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Congressional Budget Agreement Means Tax-Saving Opportunities for Businesses

December 18, 2015

Michael P. Jodon, CPA
Partner

Now that Congress has reached an agreement on a variety of key tax provisions, once President Obama signs them into law, it should mean a number of beneficial tax deduction extenders are available to businesses if they choose to take advantage of them. In particular, here are five key provisions that could provide businesses with opportunities for tax savings.

Extension and modification of increased expensing limitations and treatment of certain real property as Section 179 property (Section 124)

This provision permanently extends the small business expensing limitation and phase-out amounts in effect from 2010 to 2014 ($500,000 and $2 million, respectively). These amounts are currently $25,000 and $200,000, respectively. The special rules that allow expensing for computer software and qualified real property (qualified leasehold improvement property, qualified restaurant property and qualified retail improvement property) are also permanently extended. The provision modifies the expensing limitation by indexing both the $500,000 and $2 million limits for inflation beginning in 2016, and by treating air conditioning and heating units placed in service in tax years beginning after 2015 as eligible for expensing. The provision further modifies the expensing limitation with respect to qualified real property by eliminating the $250,000 cap beginning in 2016.

For those businesses with major capital expenses or technology upgrades, this could prove to be a valuable deduction.

Extension and modification of bonus depreciation (Section 143)

This provision extends bonus depreciation for property acquired and placed in service between 2015 and 2019 (with an additional year for certain property with a longer production period).

The bonus depreciation percentage is 50 percent for property placed in service during 2015, 2016 and 2017 and phases down, with 40 percent in 2018 and 30 percent in 2019. The provision continues to allow taxpayers to elect to accelerate the use of AMT credits in lieu of bonus depreciation under special rules for property placed in service during 2015. The provision modifies the AMT rules beginning in 2016 by increasing the amount of unused AMT credits that may be claimed in lieu of bonus depreciation. The provision also modifies bonus depreciation to include qualified improvement property and to permit certain trees, vines and plants bearing fruit or nuts to be eligible for bonus depreciation when planted or grafted, rather than when placed in service.

This is an additional benefit for taxpayers with capital expenses in which section 179 might not provide a benefit.

Extension of reduction in S corporation recognition period for built-in gains tax (Section 127)

This provision permanently extends the rule reducing to five years (rather than 10 years) the period for which an S corporation must hold its assets following conversion from a C corporation to avoid the tax on built-in gains.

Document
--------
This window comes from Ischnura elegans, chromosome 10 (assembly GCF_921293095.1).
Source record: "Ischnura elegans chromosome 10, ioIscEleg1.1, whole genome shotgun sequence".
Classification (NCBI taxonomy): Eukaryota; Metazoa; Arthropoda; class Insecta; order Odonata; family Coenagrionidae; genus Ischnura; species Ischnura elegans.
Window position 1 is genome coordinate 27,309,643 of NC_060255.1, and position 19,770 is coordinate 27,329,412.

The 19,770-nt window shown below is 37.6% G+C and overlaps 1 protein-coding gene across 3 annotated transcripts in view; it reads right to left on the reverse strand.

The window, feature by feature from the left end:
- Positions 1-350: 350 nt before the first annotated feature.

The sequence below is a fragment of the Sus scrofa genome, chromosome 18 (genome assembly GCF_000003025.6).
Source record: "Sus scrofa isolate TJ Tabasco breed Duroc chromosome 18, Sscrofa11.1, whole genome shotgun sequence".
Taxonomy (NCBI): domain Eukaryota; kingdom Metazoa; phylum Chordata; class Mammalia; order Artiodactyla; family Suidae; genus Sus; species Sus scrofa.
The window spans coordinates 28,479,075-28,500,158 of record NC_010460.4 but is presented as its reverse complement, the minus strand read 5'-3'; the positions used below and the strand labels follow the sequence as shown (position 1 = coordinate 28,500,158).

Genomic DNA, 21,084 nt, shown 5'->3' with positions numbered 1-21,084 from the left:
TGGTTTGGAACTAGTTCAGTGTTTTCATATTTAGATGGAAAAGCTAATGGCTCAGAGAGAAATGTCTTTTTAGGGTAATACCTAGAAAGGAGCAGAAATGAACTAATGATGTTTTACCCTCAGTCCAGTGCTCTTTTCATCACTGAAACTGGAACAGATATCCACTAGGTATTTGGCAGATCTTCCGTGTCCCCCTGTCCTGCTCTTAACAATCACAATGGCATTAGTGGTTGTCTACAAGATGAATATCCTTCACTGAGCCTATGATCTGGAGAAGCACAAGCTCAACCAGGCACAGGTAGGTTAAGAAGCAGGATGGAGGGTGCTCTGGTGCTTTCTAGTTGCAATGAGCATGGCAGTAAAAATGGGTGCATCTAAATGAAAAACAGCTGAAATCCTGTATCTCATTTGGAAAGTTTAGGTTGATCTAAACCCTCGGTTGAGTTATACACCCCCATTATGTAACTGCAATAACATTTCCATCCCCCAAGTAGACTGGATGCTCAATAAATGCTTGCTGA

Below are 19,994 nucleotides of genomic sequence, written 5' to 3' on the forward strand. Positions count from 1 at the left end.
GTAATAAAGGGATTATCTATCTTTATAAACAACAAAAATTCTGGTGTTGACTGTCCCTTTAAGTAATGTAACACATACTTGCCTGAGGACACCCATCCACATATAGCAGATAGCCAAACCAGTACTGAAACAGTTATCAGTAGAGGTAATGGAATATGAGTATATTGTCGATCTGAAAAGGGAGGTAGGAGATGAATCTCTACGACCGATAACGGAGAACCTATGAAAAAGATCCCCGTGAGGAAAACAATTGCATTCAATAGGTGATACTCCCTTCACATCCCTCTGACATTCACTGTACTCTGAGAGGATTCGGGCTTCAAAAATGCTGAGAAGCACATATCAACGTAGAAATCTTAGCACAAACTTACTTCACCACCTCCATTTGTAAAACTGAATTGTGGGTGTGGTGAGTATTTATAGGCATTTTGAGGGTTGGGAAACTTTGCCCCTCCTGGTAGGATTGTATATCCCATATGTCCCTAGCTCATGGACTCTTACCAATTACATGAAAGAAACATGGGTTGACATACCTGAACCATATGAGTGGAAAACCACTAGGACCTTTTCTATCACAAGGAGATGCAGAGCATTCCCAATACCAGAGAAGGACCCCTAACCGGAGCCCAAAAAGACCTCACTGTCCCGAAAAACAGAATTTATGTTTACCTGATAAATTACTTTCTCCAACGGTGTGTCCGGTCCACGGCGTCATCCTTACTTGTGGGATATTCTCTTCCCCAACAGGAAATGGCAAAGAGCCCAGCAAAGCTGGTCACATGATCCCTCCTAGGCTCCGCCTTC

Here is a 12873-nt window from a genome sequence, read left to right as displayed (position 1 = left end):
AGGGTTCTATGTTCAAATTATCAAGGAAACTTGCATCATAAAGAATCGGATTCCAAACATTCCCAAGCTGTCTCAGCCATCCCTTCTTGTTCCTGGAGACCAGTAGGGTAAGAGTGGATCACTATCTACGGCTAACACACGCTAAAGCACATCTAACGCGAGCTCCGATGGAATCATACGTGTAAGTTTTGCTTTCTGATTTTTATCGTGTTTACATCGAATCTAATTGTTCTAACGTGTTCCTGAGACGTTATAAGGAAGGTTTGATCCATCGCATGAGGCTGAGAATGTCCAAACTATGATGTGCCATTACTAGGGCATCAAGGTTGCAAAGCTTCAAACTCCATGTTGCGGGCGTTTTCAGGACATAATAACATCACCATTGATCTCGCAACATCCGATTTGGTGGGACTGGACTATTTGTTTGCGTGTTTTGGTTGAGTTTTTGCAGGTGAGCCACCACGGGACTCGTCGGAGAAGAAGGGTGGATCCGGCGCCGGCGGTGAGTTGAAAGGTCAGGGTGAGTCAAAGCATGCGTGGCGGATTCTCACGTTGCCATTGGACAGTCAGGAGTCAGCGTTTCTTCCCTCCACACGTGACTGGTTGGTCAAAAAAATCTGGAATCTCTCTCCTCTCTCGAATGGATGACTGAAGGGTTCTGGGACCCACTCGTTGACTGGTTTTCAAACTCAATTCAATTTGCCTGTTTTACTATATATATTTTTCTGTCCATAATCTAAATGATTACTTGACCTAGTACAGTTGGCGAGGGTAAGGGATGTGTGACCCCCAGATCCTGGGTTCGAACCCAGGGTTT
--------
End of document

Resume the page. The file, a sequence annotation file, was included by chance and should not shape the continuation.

Extension and modification of research credit (Section 121)

This provision permanently extends the research and development (R&D) tax credit. Additionally, beginning in 2016, eligible small businesses ($50 million or less in gross receipts) may claim the credit against alternative minimum tax (AMT) liability, and the credit can be utilized by certain small businesses against the employer’s payroll tax (i.e., FICA) liability.

For those in the manufacturing and technology sector who depend on a robust R&D climate to enhance their businesses, this part of the agreement could provide invaluable assistance.

Extension and modification of work opportunity tax credit (Section 142)

This provision extends the work opportunity tax credit through 2019. The provision also modifies the credit beginning in 2016 to apply to employers who hire qualified long-term unemployed individuals (i.e., those who have been unemployed for 27 weeks or more) and increases the credit with respect to such long-term unemployed individuals to 40 percent of the first $6,000 of wages.

 

Michael P. Jodon, CPA, is a tax partner with BlumShapiro, the largest regional business advisory firm based in New England, with offices in Connecticut, Massachusetts and Rhode Island. The firm, with over 400 professionals and staff, offers a diversity of services, which includes auditing, accounting, tax and business advisory services. In addition, BlumShapiro provides a variety of specialized consulting services, such as succession and estate planning, business technology services, employee benefit plan audits, litigation support and valuation.  The firm serves a wide range of privately held companies, government and non-profit organizations and provides non-audit services for publicly traded companies.

Disclaimer: Any written tax content, comments, or advice contained in this article is limited to the matters specifically set forth herein.  Such content, comments, or advice may be based on tax statues, regulations, and administrative and judicial interpretations thereof and we have no obligation to update any content, comments or advice for retroactive or prospective changes to such authorities.  This communication is not intended to address the potential application of penalties and interest, for which the taxpayer is responsible, that may be imposed for non-compliance with tax law.

 

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